Both Vergil and Ovid imbedded underlying meanings in their epics The Aeneid and Metamorphoses. In this paper I will focus on the underlying meaning in the Underworld scene in Vergil's The Aeneid (lines 356 through 1199). I will also focus on three scenes in Ovid's Metamorphoses. Both epics contain a larger message about the importance of the Roman past for its present and future under Augustus.
The story of Aeneas in the Underworld can be interpreted as a brilliant rendition of the story of Rome's past, present, and future. When Aeneas descends into the Underworld, he is escorted by the Sibyl (lines 347 - 349). This gives the readers a clue that what is to happen in the upcoming text is a foretelling of Roman future because the Sibyl was a prophetess (Course Packet, p16).
As Aeneas enters the Underworld, he sees numerous horrible sights: Grief, Disease, Old Age, Fear, Hunger, and several others. (Lines 356 - 379) These unsettling and dark words bring difficult images to the reader's mind. These lines foretell that there will be difficulties while Rome is in its infancy through phrases like "lonely night" and "phantom kingdom". Rome did indeed have difficulties in its infancy; in the 7th and 6th centuries BCE it was ruled by Etruscan kings and was only "... a little hill town." (Short Histories, p20)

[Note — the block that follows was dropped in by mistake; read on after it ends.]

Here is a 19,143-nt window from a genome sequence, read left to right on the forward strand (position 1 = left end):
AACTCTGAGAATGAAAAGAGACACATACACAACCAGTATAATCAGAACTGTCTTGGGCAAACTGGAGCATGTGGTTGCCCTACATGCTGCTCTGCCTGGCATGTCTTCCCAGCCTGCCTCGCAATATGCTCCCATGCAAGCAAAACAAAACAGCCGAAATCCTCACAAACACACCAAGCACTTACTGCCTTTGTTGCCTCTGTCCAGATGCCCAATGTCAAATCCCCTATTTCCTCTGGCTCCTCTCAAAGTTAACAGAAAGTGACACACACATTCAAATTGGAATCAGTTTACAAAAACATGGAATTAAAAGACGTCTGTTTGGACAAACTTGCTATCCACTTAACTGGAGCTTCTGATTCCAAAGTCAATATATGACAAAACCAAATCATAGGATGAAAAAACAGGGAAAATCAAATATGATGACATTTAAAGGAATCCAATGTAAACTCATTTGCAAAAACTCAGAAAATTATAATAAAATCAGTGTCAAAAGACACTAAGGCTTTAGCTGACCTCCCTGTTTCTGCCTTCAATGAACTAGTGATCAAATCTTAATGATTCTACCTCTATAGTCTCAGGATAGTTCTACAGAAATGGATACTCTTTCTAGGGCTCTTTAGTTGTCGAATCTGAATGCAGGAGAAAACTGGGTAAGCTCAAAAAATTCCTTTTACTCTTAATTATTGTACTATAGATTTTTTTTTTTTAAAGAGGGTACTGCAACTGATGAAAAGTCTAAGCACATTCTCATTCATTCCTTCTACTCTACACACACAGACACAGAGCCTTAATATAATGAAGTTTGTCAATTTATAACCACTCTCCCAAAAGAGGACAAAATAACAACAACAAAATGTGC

Lines 390 through 549 in The Aeneid deal with the crossing of the River Styx. This represents a great transition period in Rome. It symbolizes the founding of the Republic. The multitude of rushing and swarming people (Line 402) represents those that suffered the "internal turmoil" in the early stages of the Republic. (Short Histories, p21) When Aeneas mentions, "... and by what rule must some keep off the bank ..." (Lines 419 - 421) he may symbolically be referring to the "Struggle of the Orders" that the early Republic experienced. (Short Histories, p22)
As Aeneas wanders through the...